Thanks to Michael Covel's excellent book on the Turtles, we can review the performance achieved by those traders*. And we can see that, even though they were all looking at the same basket of instruments, the traders achieved wildly differing results.
As an example, in 1984 Jim Melnick achieved a return of +102.33%. Yet Jerry Parker lost -10.04%. Liz Cheval lost -20.98%.
The following year, Parker had a return of +128.87%, and Melnick 'only' got +42.18%. Cheval made +51.65%. Tom Shanks returned a comparatively measly +18.1%, yet Stig Ostgaard achieved an astounding +296.56%!
What would cause these discrepancies?
Two thoughts spring to mind:
Firstly, the Turtles were 'rules based discretionary' traders - while they used clearly defined rules, the trading was not automated. So, in the early days of the experiment at least, there is a possibility that psychology came into play. (Read more on the psychology involved in the famous Heating oil trade in early 1984).
Secondly, and probably more importantly, the Turtles traded two systems - 'S1' was a 20 day breakout system with 10 day exits, and 'S2' was a 55 day breakout system with 20 day exits. The traders were able to use solely one of the systems, or a combination of the two, but were encouraged to be consistent in their usage.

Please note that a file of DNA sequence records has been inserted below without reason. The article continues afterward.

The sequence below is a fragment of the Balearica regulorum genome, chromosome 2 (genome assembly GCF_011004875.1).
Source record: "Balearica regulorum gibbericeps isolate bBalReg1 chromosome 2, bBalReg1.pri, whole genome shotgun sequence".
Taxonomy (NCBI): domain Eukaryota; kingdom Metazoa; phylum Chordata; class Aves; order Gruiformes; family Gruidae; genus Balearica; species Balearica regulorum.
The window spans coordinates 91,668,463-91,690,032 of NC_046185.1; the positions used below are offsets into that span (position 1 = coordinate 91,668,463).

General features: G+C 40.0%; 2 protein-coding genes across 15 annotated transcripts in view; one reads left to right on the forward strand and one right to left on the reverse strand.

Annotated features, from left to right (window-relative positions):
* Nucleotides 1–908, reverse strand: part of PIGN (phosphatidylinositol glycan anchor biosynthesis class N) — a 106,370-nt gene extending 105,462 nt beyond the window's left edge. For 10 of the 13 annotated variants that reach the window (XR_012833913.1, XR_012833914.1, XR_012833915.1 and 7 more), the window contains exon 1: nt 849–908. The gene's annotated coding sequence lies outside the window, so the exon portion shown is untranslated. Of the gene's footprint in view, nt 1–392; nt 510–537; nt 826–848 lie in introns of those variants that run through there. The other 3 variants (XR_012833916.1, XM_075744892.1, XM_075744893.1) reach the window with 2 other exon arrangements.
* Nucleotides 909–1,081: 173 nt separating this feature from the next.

Therefore, it may be that, even though both systems were trend following in nature, it is possible the underlying conditions in the markets they were trading favoured one system more than the other at different times.
In 2016, I ended up with a small loss for the year, yet other trend followers (particularly those who traded using longer-term timeframes and/or parameters) did much better.
Again, due to the underlying conditions in the markets or stocks traded, they were better able to deal with the volatility and any price retracements than a shorter-term method.
Such is the unpredictability of the markets, and of price action itself.
However, the pendulum can swing the other way at any time.
As a trader, you can only follow the signals your method presents you. And that is what I will continue to do.
Even in 2016, as Jez Liberty's site shows, the 'Trend Following Wizards' have achieved differing performance, which again may come down to simply trade selection, the markets covered or the timeframe or parameters used in the programs tracked.
Therefore, it is clear that, to base whether a trend following method is profitable or not on a single year's performance, is far too short-termist.
That is why trend following funds typically show metrics such as annualised performance, calmar ratio or rolling performance over a multiple year time period.
Unfortunately, with the way the world is these days, and the demands of wanting instant results (seemingly without suffering any periods of losses!), people appear unwilling to take a longer-term view of their trading, and their expectations.
We shall see what 2017 brings...
*Obtained from "The Complete Turtle Trader" by Michael Covel - source performance data from Barclays Performance Reporting
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